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Share-My-Story Series: Gretchen

Share-My-Story Series: Gretchen

I met Gretchen at the GOTG March Retreat and I spent time talking to her as we hiked. I could feel the depth of Gretchen’s soul as we talked and I knew how important getting out in nature was to her. It’s not easy being vulnerable and sharing your story. I am so grateful she shared her’s with us today.

Gretchen’s Story:

“Is it possible to be an introvert and extrovert?  Or are we shaped by how we live?  I believe the latter. 

The more I am stuck inside without nature and human interaction, the more introverted I feel.

The more I am outside, active, with nature and people, the more extroverted I feel.

Hmmmm…I choose extrovert!

My name is Gretchen.  I am 55 years young and I am an extrovert 

I grew up in a small town in Ohio as a shy, overweight pre-teen and then moved to Idaho in 7th grade.  My parents took us out exploring Idaho camping, fishing and skiing.  However, it wasn’t until I was in my late 20s and early 30s that I found I had a passion for the outdoors and how it made me feel when I was challenged by some great outdoor adventure. As a Mom and a friend, I encourage others to enjoy the outdoors with me.

For the past three years, I backpack with a friend over our summer birthdays.  Tough backpacking – heavy packs, long miles, serious elevation gains, but an awesome challenge.  This year was no different other than I was completely out of shape from big life changes over the past eight months , but rather than fret about it, I really took time to mentally prepare and think about how good being outside with my friend was going to be. We set out on a five day adventure with a goal of 40 miles.  Day one was tough.  Not gonna lie.  I was hurting.  40 pound backpack (4 nights, 5 days worth of “stuff”), 10 mile hike in to 8500 feet. We did a few days of daypacking (kept camp at one lake for three nights) and that really helped us get in the miles.  We ended up with 46.7 miles, 8400 feet of elevation gain, a renewed strength, clarity to resolve problems at home and a “can-do” attitude. I’d like to share what I walked away with.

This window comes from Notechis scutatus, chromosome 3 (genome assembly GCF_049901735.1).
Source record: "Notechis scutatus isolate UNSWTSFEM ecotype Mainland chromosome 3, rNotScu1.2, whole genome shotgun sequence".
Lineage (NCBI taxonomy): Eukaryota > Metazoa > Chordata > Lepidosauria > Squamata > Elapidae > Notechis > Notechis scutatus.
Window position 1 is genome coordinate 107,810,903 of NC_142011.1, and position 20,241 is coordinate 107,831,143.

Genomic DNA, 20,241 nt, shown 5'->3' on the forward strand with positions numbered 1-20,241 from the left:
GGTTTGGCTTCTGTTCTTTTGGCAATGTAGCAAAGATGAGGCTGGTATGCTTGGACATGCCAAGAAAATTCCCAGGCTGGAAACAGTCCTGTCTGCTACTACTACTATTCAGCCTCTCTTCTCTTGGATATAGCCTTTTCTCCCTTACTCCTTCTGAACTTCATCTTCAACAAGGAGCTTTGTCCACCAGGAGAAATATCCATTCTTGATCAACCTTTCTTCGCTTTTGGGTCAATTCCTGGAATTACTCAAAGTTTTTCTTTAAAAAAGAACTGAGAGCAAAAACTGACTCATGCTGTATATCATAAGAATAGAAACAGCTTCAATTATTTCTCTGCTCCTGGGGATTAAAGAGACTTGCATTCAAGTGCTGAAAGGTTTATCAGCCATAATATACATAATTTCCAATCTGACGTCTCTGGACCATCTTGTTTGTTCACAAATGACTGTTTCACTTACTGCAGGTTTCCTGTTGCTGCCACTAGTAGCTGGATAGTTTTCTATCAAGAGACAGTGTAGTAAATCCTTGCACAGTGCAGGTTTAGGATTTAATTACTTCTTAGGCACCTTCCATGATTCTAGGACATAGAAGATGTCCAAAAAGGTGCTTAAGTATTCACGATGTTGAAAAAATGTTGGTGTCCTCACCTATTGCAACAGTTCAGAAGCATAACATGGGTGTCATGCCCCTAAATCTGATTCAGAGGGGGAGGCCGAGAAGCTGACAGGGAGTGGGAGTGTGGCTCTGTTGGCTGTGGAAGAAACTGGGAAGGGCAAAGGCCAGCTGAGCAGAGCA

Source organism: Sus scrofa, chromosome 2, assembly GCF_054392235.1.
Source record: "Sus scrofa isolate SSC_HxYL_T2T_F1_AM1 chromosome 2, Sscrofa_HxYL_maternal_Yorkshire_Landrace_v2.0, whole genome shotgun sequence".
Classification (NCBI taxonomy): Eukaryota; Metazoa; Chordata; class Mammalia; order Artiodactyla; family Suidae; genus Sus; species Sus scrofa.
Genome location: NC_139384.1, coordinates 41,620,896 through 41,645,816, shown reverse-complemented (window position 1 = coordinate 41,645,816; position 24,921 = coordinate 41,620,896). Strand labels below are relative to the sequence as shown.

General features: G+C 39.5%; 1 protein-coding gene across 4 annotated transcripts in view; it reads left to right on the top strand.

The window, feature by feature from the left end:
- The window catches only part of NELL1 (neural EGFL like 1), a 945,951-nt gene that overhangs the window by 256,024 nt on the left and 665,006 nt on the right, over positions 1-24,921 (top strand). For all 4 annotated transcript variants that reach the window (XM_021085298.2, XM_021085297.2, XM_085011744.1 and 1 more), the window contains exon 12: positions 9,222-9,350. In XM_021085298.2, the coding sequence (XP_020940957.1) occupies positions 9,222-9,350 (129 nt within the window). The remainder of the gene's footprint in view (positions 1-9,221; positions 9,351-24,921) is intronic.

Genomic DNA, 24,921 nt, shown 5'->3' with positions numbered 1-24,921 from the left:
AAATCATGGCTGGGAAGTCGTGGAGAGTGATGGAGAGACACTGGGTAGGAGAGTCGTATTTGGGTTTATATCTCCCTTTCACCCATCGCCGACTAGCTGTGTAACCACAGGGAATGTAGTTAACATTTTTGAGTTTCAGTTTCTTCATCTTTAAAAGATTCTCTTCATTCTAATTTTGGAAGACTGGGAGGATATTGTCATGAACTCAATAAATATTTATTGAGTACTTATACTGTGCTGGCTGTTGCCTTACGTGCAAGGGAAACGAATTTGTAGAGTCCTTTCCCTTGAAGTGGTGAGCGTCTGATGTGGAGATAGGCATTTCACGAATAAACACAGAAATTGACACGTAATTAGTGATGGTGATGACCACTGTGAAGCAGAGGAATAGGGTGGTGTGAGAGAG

Lesson learned:  Self-Compassion through Mindset.  I went into this trip with a completely different mindset.  I knew I was not physically well-prepared for this trip, but I stayed positive. Things I said on the trail were positive.  I did not focus on how exhausted I was, but physically I was slow – and that was okay. I accepted that I was a bit out of shape – I accepted that this was me, now, in this moment. I had only myself to hold accountable and I had no excuses.  I got to our destination on my own two feet…there was no one to carry me and I would never turn back.  There was no “I can’t”; just “I’ll try”.  I was not afraid to fail.  It’s all for fun and adventure and no one was judging me.  My friend was super supportive and encouraging.  We listen to each other and mentally lift each other up. I also realized I would never, ever take these times for granted.  The time with my friend and her dog are precious.  The mountains, lakes, trails, people we met – just beautiful!  I mentally soaked in all this while we were out on the trail.  They say, “Stop and smell the roses.”, well, I did  Took lots of pictures and tucked away many vivid images in my head for those tough days ahead.

Lesson learned:  Connections.  As we continued to hike throughout the week, it felt like we were in our own little world.  We had gone with the intention of hiking in far enough and high enough to be away from most people.  It’s sad how the current Covid situation leaves us feeling like we are in a battle to protect our own thoughts and feelings and not be mis-guided by others.  I looked forward to being away from social media and the news in general.  It was a wonderful break.  But what I did not expect was the connections I would make with my friend (even though we have been friends for three years) as well as with those we met on the trail.  We saw others and encouraged them. We stopped to chat and learned from them.  We shared in the solitude and we connected with them.  Father/daughter duos, girlfriends and guy friends, old and young and families with little kids that just blew us away. Everyone was respectful and everyone loving every minute of being there together.  It was very special!